Cleveland Indians to retire ‘Chief Wahoo’ but retain logo on merchandise

Facing pressure from Major League Baseball, the team said it would retire the racially divisive mascot in 2019. The announcement received mixed response on Twitter and other social media.

After 70 years, Chief Wahoo is going away—sort of.

Beginning in 2019, the Cleveland Indians’ logo/mascot will be phased out, disappearing from on-field uniforms but remaining on some team merchandise.

The move follows years of pressure from activists and Major League Baseball itself, and it goes against the wishes of many Cleveland fans, as was noted in a cautious statement from Indians principal owner Paul Dolan.

The New York Times reported:

“We have consistently maintained that we are cognizant and sensitive to both sides of the discussion,” Dolan said in a statement issued by M.L.B. “While we recognize many of our fans have a longstanding attachment to Chief Wahoo, I’m ultimately in agreement with Commissioner Manfred’s desire to remove the logo from our uniforms in 2019.”

NPR reported:

The Indians announced the change on Monday. The team name — which has also been criticized as offensive — will not be changing.

“Major League Baseball is committed to building a culture of diversity and inclusion throughout the game,” MLB’s commissioner, Rob Manfred, said in a statement. “Over the past year, we encouraged dialogue with the Indians organization about the Club’s use of the Chief Wahoo logo. During our constructive conversations, [Indians CEO] Paul Dolan made clear that there are fans who have a longstanding attachment to the logo and its place in the history of the team.

Major League Baseball tweeted out the announcement:

Some fans were disappointed that the beloved mascot would be removed from team uniforms.

NPR continued:

“Sadly, the Indians caved to the politically correct society that we are now all forced to live in,” Zach Sharon of Cleveland Sports Talk wrote. He said the logo is a representation of the team — one that reminds fans of the glory years of the ’90s, when “those great teams all sported the Chief Wahoo on their jerseys and those memories give myself and other fans goosebumps.”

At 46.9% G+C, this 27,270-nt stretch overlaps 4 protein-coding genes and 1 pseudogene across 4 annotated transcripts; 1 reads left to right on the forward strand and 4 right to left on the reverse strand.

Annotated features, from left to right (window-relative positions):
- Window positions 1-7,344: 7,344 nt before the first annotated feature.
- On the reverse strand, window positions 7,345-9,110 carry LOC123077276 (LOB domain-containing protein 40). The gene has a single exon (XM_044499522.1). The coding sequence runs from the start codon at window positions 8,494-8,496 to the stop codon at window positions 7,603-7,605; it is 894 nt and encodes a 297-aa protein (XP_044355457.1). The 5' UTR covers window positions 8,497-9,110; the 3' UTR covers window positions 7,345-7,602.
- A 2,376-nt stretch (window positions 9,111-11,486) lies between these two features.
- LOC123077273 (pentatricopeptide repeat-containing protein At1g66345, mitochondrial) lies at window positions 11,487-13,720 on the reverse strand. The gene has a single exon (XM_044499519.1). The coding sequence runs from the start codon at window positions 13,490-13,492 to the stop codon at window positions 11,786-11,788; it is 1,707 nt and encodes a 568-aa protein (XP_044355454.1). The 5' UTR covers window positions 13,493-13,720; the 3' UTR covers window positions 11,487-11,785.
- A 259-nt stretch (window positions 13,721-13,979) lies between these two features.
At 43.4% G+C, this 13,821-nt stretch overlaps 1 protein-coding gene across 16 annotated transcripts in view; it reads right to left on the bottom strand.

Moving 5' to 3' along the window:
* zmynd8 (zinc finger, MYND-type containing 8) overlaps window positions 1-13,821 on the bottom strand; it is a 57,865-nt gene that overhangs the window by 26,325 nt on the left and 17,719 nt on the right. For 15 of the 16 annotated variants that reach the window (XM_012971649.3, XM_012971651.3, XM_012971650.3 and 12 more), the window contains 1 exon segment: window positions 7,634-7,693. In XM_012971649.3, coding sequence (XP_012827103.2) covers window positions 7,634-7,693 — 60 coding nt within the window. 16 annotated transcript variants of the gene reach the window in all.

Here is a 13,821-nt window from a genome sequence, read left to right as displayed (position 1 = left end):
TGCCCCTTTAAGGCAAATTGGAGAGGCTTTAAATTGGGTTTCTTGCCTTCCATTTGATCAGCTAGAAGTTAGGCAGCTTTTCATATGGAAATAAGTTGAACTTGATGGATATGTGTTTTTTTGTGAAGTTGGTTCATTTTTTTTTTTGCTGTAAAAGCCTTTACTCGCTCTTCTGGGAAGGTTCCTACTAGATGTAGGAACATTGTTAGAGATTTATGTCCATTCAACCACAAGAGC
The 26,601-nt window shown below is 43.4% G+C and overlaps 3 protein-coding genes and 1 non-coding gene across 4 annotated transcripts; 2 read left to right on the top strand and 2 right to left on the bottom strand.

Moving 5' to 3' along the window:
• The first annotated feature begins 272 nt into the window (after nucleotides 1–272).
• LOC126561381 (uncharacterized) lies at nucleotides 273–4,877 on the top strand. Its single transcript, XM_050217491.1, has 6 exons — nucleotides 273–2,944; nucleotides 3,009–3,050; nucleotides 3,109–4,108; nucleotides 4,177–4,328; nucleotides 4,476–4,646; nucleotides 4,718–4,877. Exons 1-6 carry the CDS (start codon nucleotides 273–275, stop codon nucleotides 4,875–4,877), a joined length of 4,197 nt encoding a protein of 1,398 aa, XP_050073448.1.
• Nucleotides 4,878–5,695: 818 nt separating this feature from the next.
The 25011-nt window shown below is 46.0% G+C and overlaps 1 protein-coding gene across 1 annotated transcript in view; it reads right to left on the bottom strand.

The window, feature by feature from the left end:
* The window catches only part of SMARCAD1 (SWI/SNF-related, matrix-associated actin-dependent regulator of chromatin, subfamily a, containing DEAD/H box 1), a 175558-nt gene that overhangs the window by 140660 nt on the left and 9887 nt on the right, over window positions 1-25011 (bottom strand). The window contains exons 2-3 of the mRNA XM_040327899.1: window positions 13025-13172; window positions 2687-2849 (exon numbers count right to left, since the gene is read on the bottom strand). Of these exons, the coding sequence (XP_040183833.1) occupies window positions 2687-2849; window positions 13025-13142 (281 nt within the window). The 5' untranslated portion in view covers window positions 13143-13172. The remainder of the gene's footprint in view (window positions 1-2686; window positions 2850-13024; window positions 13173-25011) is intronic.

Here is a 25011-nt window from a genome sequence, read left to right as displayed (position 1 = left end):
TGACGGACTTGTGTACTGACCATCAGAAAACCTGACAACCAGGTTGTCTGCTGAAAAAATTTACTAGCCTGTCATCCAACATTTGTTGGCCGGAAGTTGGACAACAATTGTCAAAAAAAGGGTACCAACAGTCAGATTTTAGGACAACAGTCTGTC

“Thankfully, fans will continue to wear their Chief Wahoo apparel, probably even more ,” Sharon wrote. “I know I will. You’ll see it in the stands and around the city every Indians game. It’ll never truly go away.”

Chief Wahoo will remain on licensed apparel and be available in souvenir shops.

CNN Money reported:

[…] Joel Barkin, the Oneida Nation’s VP of communications, is hopeful that the uniform change will affect fans’ purchasing decisions.

“MLB’s statement that it’s not acceptable to wear the logo on the field, it’ll follow that it’s not acceptable to wear in the stadium,” he told CNNMoney. “It will make consumers question whether their kids should be wearing it, whether they should buy it.”

Barkin said the issue of the logo has always been about respect.

“These are harmful images and words. It’s not just offensive, there are actual psychological effects,” he said. “MLB heard from and had conversations with independent tribal nations, consulted them and took action. That should be celebrated.”

Others, however, are upset that the change will take until 2019 and that there will still be merchandise for sale with Chief Wahoo’s likeness.

In an op-ed for CNN, Jeff Pearlman wrote:

Hell, why will your team still be selling Chief Wahoo T-shirts and assorted garb at stadium souvenir shops? And why will it take till 2019 for the team’s uniforms, and banners and signs in Progressive Field to lose the logo? Is this even a real gesture of compassion? Or simply a look-at-how-good-we-are play?

That’s the heartbreaking thing about the unseen mechanisms of professional sports: make no mistake, they are entirely about PR, not substance. On the surface, we’re presented with shiny helmets and cheering crowds and clubhouse families. It’s about identically outfitted men and women coming together to accomplish a common cause. To win with heart and passion and cohesiveness.

[…} Truth be told, the coming semi-death of Chief Wahoo isn’t a victory. It’s merely a cosmetic shift that hides the retrograde truth of what too many of those in charge of professional sports genuinely believe.

Some on Twitter celebrated the change:

Others argued that the problem is far from fixed:


Some tried to rally other fans to save the logo:

Others turned their eyes to sports franchises that still have race-based caricatures as their logos:

Many were left scratching their heads as to what the baseball team’s PR strategy was in revealing the name change now, but dragging out the process until 2019:

(Image via)

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